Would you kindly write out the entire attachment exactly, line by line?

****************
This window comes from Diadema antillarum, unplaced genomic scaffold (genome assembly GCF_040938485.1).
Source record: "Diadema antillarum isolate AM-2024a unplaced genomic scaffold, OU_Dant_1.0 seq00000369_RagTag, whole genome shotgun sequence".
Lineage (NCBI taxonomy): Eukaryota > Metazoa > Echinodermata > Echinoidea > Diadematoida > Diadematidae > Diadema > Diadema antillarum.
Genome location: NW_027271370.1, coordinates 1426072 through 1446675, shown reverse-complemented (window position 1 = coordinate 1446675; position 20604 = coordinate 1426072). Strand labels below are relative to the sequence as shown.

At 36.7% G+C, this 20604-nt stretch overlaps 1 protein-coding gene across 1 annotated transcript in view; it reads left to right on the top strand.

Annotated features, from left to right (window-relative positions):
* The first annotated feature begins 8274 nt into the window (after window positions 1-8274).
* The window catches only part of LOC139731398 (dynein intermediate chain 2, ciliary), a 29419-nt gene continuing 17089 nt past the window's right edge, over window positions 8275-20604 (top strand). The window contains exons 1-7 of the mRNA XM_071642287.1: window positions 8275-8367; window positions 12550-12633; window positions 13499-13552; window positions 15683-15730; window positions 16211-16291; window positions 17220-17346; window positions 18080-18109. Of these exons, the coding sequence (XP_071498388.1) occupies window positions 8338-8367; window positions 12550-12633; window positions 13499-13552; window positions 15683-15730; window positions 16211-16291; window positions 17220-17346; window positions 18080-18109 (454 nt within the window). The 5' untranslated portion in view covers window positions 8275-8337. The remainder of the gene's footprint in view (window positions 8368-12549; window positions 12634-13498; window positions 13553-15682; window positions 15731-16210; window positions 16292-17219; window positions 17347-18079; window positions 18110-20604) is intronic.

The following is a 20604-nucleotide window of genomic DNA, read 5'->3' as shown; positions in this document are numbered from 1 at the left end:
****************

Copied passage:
This window comes from Diadema antillarum, unplaced genomic scaffold (genome assembly GCF_040938485.1).
Source record: "Diadema antillarum isolate AM-2024a unplaced genomic scaffold, OU_Dant_1.0 seq00000369_RagTag, whole genome shotgun sequence".
Lineage (NCBI taxonomy): Eukaryota > Metazoa > Echinodermata > Echinoidea > Diadematoida > Diadematidae > Diadema > Diadema antillarum.
Genome location: NW_027271370.1, coordinates 1426072 through 1446675, shown reverse-complemented (window position 1 = coordinate 1446675; position 20604 = coordinate 1426072). Strand labels below are relative to the sequence as shown.

At 36.7% G+C, this 20604-nt stretch overlaps 1 protein-coding gene across 1 annotated transcript in view; it reads left to right on the top strand.

Annotated features, from left to right (window-relative positions):
* The first annotated feature begins 8274 nt into the window (after window positions 1-8274).
* The window catches only part of LOC139731398 (dynein intermediate chain 2, ciliary), a 29419-nt gene continuing 17089 nt past the window's right edge, over window positions 8275-20604 (top strand). The window contains exons 1-7 of the mRNA XM_071642287.1: window positions 8275-8367; window positions 12550-12633; window positions 13499-13552; window positions 15683-15730; window positions 16211-16291; window positions 17220-17346; window positions 18080-18109. Of these exons, the coding sequence (XP_071498388.1) occupies window positions 8338-8367; window positions 12550-12633; window positions 13499-13552; window positions 15683-15730; window positions 16211-16291; window positions 17220-17346; window positions 18080-18109 (454 nt within the window). The 5' untranslated portion in view covers window positions 8275-8337. The remainder of the gene's footprint in view (window positions 8368-12549; window positions 12634-13498; window positions 13553-15682; window positions 15731-16210; window positions 16292-17219; window positions 17347-18079; window positions 18110-20604) is intronic.

The following is a 20604-nucleotide window of genomic DNA, read 5'->3' as shown; positions in this document are numbered from 1 at the left end: